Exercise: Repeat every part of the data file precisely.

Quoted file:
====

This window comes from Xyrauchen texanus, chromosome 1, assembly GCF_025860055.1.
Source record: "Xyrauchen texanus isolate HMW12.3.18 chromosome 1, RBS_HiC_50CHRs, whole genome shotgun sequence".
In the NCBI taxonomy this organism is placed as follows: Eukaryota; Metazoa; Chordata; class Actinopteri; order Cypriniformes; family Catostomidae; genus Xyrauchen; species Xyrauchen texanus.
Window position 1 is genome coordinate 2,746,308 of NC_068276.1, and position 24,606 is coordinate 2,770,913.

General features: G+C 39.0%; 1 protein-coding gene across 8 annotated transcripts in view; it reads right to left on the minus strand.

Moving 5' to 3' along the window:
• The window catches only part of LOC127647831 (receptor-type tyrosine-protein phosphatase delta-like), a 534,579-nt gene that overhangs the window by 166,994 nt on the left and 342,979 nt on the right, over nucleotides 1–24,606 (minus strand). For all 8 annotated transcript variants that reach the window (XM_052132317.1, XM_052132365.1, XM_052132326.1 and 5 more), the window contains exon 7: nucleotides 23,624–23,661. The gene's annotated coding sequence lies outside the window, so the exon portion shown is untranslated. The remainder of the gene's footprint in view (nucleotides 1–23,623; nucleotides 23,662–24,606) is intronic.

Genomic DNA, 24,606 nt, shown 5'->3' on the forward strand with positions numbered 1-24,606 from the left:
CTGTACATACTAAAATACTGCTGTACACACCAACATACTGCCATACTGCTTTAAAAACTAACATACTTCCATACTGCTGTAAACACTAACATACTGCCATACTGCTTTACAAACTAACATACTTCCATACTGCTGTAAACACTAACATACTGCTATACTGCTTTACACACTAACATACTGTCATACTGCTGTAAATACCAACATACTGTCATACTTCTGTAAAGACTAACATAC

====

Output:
This window comes from Xyrauchen texanus, chromosome 1, assembly GCF_025860055.1.
Source record: "Xyrauchen texanus isolate HMW12.3.18 chromosome 1, RBS_HiC_50CHRs, whole genome shotgun sequence".
In the NCBI taxonomy this organism is placed as follows: Eukaryota; Metazoa; Chordata; class Actinopteri; order Cypriniformes; family Catostomidae; genus Xyrauchen; species Xyrauchen texanus.
Window position 1 is genome coordinate 2,746,308 of NC_068276.1, and position 24,606 is coordinate 2,770,913.

General features: G+C 39.0%; 1 protein-coding gene across 8 annotated transcripts in view; it reads right to left on the minus strand.

Moving 5' to 3' along the window:
• The window catches only part of LOC127647831 (receptor-type tyrosine-protein phosphatase delta-like), a 534,579-nt gene that overhangs the window by 166,994 nt on the left and 342,979 nt on the right, over nucleotides 1–24,606 (minus strand). For all 8 annotated transcript variants that reach the window (XM_052132317.1, XM_052132365.1, XM_052132326.1 and 5 more), the window contains exon 7: nucleotides 23,624–23,661. The gene's annotated coding sequence lies outside the window, so the exon portion shown is untranslated. The remainder of the gene's footprint in view (nucleotides 1–23,623; nucleotides 23,662–24,606) is intronic.

Genomic DNA, 24,606 nt, shown 5'->3' on the forward strand with positions numbered 1-24,606 from the left:
CTGTACATACTAAAATACTGCTGTACACACCAACATACTGCCATACTGCTTTAAAAACTAACATACTTCCATACTGCTGTAAACACTAACATACTGCCATACTGCTTTACAAACTAACATACTTCCATACTGCTGTAAACACTAACATACTGCTATACTGCTTTACACACTAACATACTGTCATACTGCTGTAAATACCAACATACTGTCATACTTCTGTAAAGACTAACATAC